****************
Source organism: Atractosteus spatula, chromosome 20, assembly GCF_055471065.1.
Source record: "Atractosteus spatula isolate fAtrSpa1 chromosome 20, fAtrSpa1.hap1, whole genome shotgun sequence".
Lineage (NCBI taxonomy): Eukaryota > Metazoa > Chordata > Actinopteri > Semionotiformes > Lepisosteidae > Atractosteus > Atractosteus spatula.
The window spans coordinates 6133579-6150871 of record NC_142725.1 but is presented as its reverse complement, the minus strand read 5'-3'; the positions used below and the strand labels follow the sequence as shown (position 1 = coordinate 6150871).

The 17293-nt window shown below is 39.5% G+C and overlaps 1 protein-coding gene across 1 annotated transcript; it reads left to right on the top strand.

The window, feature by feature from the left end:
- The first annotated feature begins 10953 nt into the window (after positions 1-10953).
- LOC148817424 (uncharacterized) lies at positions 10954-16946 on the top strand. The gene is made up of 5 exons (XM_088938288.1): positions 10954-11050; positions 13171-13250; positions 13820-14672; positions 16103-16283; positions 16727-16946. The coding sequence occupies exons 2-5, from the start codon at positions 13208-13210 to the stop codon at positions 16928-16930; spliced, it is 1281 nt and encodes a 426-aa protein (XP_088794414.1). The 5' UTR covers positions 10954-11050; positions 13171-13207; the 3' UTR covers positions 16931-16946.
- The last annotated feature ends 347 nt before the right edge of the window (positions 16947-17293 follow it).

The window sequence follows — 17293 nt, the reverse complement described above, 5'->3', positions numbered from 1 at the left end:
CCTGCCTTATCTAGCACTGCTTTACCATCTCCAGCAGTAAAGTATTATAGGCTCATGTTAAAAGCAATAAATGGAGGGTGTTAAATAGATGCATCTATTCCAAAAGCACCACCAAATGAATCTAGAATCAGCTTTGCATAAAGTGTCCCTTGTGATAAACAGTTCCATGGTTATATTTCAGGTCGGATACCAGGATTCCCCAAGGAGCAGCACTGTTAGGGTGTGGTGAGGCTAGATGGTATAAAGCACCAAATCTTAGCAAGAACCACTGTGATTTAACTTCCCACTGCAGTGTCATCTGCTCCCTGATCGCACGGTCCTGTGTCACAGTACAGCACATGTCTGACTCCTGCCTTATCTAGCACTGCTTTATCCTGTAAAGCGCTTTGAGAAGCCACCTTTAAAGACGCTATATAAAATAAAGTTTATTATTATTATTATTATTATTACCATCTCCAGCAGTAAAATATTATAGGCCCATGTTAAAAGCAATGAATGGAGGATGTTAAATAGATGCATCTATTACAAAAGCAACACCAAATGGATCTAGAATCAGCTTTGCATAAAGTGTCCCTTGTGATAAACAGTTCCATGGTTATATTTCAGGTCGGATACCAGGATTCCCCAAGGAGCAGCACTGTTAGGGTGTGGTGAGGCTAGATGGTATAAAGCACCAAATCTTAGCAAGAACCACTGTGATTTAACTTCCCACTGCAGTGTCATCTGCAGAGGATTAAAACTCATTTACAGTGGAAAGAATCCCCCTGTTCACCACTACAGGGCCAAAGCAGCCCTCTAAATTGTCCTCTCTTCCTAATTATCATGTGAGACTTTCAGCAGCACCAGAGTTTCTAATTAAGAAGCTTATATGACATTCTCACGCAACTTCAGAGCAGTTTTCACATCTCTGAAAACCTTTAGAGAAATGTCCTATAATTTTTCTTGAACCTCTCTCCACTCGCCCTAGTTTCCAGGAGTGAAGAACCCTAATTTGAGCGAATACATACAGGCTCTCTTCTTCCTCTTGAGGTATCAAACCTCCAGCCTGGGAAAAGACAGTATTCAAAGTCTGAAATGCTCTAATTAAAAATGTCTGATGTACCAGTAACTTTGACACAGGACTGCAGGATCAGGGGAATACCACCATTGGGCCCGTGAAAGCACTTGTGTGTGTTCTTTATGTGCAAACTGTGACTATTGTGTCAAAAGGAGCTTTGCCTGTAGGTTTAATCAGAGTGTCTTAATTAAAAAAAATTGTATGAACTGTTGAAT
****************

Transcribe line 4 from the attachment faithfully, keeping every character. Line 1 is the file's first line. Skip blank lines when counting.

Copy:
The window spans coordinates 6133579-6150871 of record NC_142725.1 but is presented as its reverse complement, the minus strand read 5'-3'; the positions used below and the strand labels follow the sequence as shown (position 1 = coordinate 6150871).